• Pensions

    Beware new limit on pension saving: Over-55s already taking cash out can now put only 4,000 a year back in

    Over-55s already taking money from their pension can put only 4,000 a year back inControversial new rules will restrict the amount people can pay into their pension after they have started taking withdrawals.Over-55s who are already taking taxable money from their pension can now put only 4,000 a year back in, down from 10,000 last year.The change will affect around 3 per cent of over-55s, and is aimed at preventing people receiving a double tax break by withdrawing cash from their ...

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  • Pensions

    Pension annuity betrayal that left disabled widow Dawn a prisoner in her own home

    Three years ago, Dawn Smith fell down the stairs at home and was left disabled. Due to osteoporosis, the 73-year-old widow shattered bones in her feet, ankles and legs, and spent six months in a wheelchair.She now walks with a stick and is confined to the ground floor of her three-bedroom London home, where she s turned the living room into a makeshift bedroom.Dawn is desperate to use her pension for urgent home renovations that would mean she no longer has to sleep on a reclining chair, or rely on her daughter to help her wash by the sink.But like ...

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  • Pensions

    My husband died and I have 100k from his pensions - how do I get a decent income for my retirement? Steve Webb replies

    My husband died recently before taking his pension and under the new rules I get very little, which is disgusting considering he was a 40 per cent tax payer all his life and didn t claim a single benefit.Anyway, while investigating my options, by chance I discovered that I am no longer entitled to the full state pension myself, as the number of qualifying years has now increased.If my husband had not died, I would not have known this and I would have retired expecting full pension as per my last pension forecast statement. Why has the Government not written ...

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  • Pensions

    I'm paying into my work pension and won't retire for ages, can I relax? Five ways to check you're on track for retirement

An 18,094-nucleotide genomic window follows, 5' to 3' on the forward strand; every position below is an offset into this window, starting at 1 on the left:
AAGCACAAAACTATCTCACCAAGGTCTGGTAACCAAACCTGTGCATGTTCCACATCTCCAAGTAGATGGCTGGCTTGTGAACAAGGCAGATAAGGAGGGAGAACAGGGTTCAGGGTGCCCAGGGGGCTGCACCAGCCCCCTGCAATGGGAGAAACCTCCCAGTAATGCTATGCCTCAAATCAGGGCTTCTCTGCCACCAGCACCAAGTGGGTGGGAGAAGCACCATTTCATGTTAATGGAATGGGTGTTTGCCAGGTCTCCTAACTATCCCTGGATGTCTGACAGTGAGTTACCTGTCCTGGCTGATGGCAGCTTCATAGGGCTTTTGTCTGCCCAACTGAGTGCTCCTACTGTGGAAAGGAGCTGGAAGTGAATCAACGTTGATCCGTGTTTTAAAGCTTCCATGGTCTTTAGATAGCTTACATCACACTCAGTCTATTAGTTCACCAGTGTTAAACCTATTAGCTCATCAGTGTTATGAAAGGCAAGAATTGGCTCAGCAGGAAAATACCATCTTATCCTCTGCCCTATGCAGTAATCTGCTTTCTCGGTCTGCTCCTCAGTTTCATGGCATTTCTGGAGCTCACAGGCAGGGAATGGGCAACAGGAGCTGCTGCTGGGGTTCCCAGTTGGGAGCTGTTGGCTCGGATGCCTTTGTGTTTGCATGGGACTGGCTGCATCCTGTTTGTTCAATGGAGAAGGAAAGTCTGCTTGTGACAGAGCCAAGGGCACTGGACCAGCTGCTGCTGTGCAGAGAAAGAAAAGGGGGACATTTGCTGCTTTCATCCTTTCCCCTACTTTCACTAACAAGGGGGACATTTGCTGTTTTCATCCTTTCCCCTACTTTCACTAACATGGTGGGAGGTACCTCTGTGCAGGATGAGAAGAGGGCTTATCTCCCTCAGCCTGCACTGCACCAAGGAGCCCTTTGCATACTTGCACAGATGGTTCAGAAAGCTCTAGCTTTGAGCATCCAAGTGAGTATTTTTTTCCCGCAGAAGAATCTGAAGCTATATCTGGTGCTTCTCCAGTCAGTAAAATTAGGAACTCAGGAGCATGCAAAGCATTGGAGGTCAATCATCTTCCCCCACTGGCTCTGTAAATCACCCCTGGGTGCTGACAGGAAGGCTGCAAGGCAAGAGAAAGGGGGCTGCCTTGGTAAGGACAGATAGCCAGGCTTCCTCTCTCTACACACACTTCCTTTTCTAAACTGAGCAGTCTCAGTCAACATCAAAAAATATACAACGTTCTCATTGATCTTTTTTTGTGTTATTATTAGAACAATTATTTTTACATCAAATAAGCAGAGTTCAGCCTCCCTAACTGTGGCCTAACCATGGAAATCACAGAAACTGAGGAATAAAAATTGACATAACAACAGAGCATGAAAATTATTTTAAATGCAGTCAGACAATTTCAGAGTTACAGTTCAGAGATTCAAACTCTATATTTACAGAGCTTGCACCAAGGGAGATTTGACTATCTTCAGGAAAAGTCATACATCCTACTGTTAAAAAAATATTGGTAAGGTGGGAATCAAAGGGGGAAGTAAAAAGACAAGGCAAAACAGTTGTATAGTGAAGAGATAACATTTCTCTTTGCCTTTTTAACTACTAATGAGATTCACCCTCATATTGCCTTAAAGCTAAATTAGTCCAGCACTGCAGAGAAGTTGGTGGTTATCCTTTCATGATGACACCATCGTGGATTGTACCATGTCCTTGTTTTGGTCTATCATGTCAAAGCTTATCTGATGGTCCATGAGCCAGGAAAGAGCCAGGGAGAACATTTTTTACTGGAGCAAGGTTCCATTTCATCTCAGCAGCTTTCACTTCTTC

I pay into a pension at work and won t retire for ages. Can I not think about it for a few years or is there something else I should be doing? What should I check on and how often? Saving for retirement: How to ensure your pension keeps ticking along nicely during your working yearsRichard Parkin, head of pensions policy at Fidelity International, replies: Firstly, it s great news that you joined your workplace pension and have stayed in.Workplace ...

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  • Pensions

    Cut to pension tax relief for elderly savers who dig into their pots is back on - and applies to withdrawals from last April onwards

    A Government move to stop people recycling retirement savings to gain a tax advantage, which was put on hold due to the election, will apply from April onwards after all.Over-55s who dip into their pension pots are now only able to put away 4,000 a year and still automatically qualify for tax relief, rather than 10,000.A cut to the tax-free dividend allowance from 5,000 to 2,000 scheduled for April 2018 is also back on track after the Government announced plans to reintroduce the delayed Finance Bill later this year. [media_photo id="865152" height="423" width="634" alt="Tax changes: Measures put on hold due ...

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  • Pensions

    Do YOU know about the cash boost for your retirement? Half of workers are unaware of pension tax relief that can be worth thousands

    Half of workers are unaware the Government helps people save for retirement by not taxing pension contributions and could be missing out on free cash paid into their pension as a result, a new survey reveals.People who can afford to save higher sums might rake in tens of thousands of pounds of extra pension tax relief over their working life, according to calculations by BlackRock.Savers currently put aside around 2 per cent of their salary on average for old age, so anyone earning the UK average wage of 27,000 a year would get 5,400 from the Government in tax relief ...

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  • Pensions

    Three in four people fear being overwhelmed by care bills in old age - and most support a cost cap

    Nearly three out of four people are worried they won't be able to afford care bills in old age and almost the same amount support a cost cap, according to a new survey.Concern and confusion over social care costs were laid bare by the opinion poll, carried out shortly after the Conservatives unveiled a controversial funding proposal in the June election.The party's plan - dubbed a dementia tax by opponents - would swallow people's individual assets including homes down to a floor of 100,000. It was later downgraded to a consultation on a cost cap which is expected to happen ...

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  • Pensions

    Greater protection for savers using pension freedoms floated by watchdog over fears some could make poor decisions or face high fees

    Watchdogs are weighing up new protections for over-55s using popular pension freedoms, as many now cash in retirement pots early or move savings to drawdown plans without advice.New 'default' income drawdown plans and a cap to prevent people paying 'excessive charges' for them are being considered following a probe into the radical pension reforms launched in 2015.This found tapping pension pots early has become the new norm , with 72 per cent of pots accessed by people aged under 65, and most choosing to take lump sums rather than a regular income. [media_photo id="860094" height="376" width="634" alt="Pension freedom: Reforms have ...